Harry Langdon in ‘To Heir is Human,’ a Columbia comedy short (Movie Review with Video)
Harry Langdon in ‘To Heir is Human,’ a Columbia comedy short
by Doug Gibson
“To Heir is Human” (imdb page is here) is one of comic legend Harry Langdon’s more energetic late comedy shorts for Columbia, which featured other comic stars besides the Three Stooges. Released in early 1944, it stars Harry as window washer Harry Fenner, who is improbably located by telephone book deliverer Una, played by Una Merkel. It seems a sinister looking fellow asked Una to find Harry and deliver him to a forbidding domain where he’ll inherit a fortune.The man, A Raven Sparrow, will give Una $1,000 to find Harry. Una drags a semi-reluctant Harry to the house, where naturally, a trio comprised of relatives and a thuggish handyman want to knock off Harry — and Una — and get all the inherited cash for themselves.
Although he’s looking very old — Langdon would die in December 1944 — Harry is in excellent form the low-budget short, produced in Hugh McCollum’s wing of Columbia’s shorts studio. “The Elf” is in form in a few scenes, particularly during his initial refusal of Una’s efforts to locate him, and more prominently in a later scene with his Vampish “kissing cousin,” Velma, played by Christine McIntyre, who later gained iconic status as a Three Stooges regular. Langdon is hilarious with his mild surprise and resistance as Velma, one of the baddies, tries to provide him poisoned drinks. A Raven Sparrow, by the way, is played by Lew Kelly, who looked like a creepy cross between an aged Boris Karloff and John Carradine. The handyman is played by Bud Gribbon. His best scene is where he lowers a noose over Harry’s head, who mistakes it for a tie. There are effective scenes in the house, particularly a room with an electric. Both A. Sparrow Raven and Una receive unpleasant but funny jolts as a result.
Now, I have not mentioned Una Merkel’s contribution yet, because I’ve been saving it for her own paragraph or too. She absolutely marvelous in her role as dogged working girl Una. Merkel, who later gained a measure of consistent fame, had enjoyed a measure of stardom in the 1930s. However, by 1943 she was in a slump, and doing low-budget shorts. Nevertheless, her career slump doesn’t show in this film.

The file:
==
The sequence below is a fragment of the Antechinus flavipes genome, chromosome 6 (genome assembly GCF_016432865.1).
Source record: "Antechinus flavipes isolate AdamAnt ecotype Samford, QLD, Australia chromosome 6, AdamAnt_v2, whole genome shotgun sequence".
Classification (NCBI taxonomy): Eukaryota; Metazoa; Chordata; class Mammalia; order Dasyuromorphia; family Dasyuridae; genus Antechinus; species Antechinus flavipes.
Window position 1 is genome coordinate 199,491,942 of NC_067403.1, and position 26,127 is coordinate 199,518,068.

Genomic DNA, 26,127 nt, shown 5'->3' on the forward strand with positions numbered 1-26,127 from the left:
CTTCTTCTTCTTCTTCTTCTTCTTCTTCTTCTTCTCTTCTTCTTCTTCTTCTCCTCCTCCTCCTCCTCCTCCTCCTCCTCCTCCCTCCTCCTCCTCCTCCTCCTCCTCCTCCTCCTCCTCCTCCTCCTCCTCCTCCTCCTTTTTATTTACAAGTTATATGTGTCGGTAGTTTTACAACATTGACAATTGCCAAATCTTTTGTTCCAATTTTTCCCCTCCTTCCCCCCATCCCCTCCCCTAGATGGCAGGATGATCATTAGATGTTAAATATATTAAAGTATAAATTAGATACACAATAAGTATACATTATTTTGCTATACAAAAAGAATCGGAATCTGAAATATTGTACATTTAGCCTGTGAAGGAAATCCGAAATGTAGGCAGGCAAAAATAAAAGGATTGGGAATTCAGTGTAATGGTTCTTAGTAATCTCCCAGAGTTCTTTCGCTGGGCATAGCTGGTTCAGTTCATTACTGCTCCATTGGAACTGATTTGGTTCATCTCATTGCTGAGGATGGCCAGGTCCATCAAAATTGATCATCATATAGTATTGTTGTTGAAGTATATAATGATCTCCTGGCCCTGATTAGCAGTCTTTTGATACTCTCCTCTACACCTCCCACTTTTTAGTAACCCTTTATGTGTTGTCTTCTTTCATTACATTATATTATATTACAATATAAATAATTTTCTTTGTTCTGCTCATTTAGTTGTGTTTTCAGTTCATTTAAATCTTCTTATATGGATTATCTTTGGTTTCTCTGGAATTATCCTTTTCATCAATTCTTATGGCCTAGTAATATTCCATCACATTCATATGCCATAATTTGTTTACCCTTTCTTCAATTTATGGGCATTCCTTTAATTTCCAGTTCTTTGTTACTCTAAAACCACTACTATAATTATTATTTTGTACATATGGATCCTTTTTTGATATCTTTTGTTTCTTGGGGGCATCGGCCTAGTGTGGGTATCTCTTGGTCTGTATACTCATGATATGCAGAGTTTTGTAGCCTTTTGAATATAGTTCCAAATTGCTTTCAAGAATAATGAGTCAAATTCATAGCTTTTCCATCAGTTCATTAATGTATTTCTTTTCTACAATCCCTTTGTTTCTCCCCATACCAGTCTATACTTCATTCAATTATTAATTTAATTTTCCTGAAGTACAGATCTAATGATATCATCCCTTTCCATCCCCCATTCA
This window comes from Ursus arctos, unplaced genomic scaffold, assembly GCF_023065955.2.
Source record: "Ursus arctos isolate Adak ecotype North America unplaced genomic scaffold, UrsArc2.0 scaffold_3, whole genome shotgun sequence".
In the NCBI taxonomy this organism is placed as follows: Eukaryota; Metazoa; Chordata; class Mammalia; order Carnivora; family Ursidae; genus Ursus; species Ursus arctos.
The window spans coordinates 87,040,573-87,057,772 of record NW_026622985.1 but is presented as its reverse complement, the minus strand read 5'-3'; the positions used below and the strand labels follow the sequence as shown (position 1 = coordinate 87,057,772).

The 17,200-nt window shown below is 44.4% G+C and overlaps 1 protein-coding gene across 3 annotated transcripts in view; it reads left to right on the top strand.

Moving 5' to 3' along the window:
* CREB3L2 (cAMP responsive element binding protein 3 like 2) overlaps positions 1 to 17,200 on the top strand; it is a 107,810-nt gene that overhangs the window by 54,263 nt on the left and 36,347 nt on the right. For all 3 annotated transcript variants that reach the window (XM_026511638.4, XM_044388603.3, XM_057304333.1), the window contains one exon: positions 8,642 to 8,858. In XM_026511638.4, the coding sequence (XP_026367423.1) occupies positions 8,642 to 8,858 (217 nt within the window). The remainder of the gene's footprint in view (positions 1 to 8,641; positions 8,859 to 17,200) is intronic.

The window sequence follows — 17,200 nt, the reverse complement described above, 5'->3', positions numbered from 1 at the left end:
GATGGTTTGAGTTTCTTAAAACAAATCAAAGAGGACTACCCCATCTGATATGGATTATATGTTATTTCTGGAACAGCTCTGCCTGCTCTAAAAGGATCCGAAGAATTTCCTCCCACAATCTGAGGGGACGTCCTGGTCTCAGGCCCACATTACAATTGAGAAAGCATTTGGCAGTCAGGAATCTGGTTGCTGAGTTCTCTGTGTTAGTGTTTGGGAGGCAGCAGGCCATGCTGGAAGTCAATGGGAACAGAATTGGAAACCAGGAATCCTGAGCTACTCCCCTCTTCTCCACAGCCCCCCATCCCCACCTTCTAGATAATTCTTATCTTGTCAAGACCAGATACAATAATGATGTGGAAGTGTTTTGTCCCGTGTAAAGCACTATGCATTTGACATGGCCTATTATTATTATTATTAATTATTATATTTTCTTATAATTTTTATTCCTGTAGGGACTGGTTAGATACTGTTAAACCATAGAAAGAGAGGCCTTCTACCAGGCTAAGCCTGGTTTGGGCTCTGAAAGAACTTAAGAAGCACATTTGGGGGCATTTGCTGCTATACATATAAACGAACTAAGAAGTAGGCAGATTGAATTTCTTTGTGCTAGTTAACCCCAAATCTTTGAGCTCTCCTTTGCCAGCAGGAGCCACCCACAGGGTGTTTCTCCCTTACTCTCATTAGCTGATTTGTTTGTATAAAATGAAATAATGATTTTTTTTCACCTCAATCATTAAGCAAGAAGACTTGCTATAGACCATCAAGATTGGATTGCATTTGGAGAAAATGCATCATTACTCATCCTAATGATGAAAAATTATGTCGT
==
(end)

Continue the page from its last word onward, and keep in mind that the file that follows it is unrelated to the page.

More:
Merkel has a tremendous eye for comedy, particularly slapstick, and she shows a lot of that in the film. She’s literally manhandled in this film, getting thrown out of offices, having telephone directories thrown at her, being pulled by a thug who wants to kill her, fainting, and being electrocuted. Nevertheless, she never stops protecting her charge Harry, even if her main motivation for the $1,000 is to improve her appearance. Una Merkel reminds me of a slightly more intelligent version of Patsy Kelley in her shorts with Thelma Todd. Her pairing with the lower key Langdon works well. … By the way, frequent Langdon co-star Vernon Dent has a cameo as a board chairman of a business. The scene is while Una is chasing Harry, and Langdon is funny as he intrudes into the speech.
This is an obscure film. A Langdon fan and film collector originally provided me a copy of the film, Look for it at Turner Classic Movies on the odd chance it will get on as an “extra.” It is now on YouTube, however. Watch it below.
Doug Gibson is on the staff of the Standard-Examiner newspaper in Northern Utah. He has also co-hosted the Plan9Crunch cult movies blog for several years.This review has been cross posted from Plan 9 Crunch.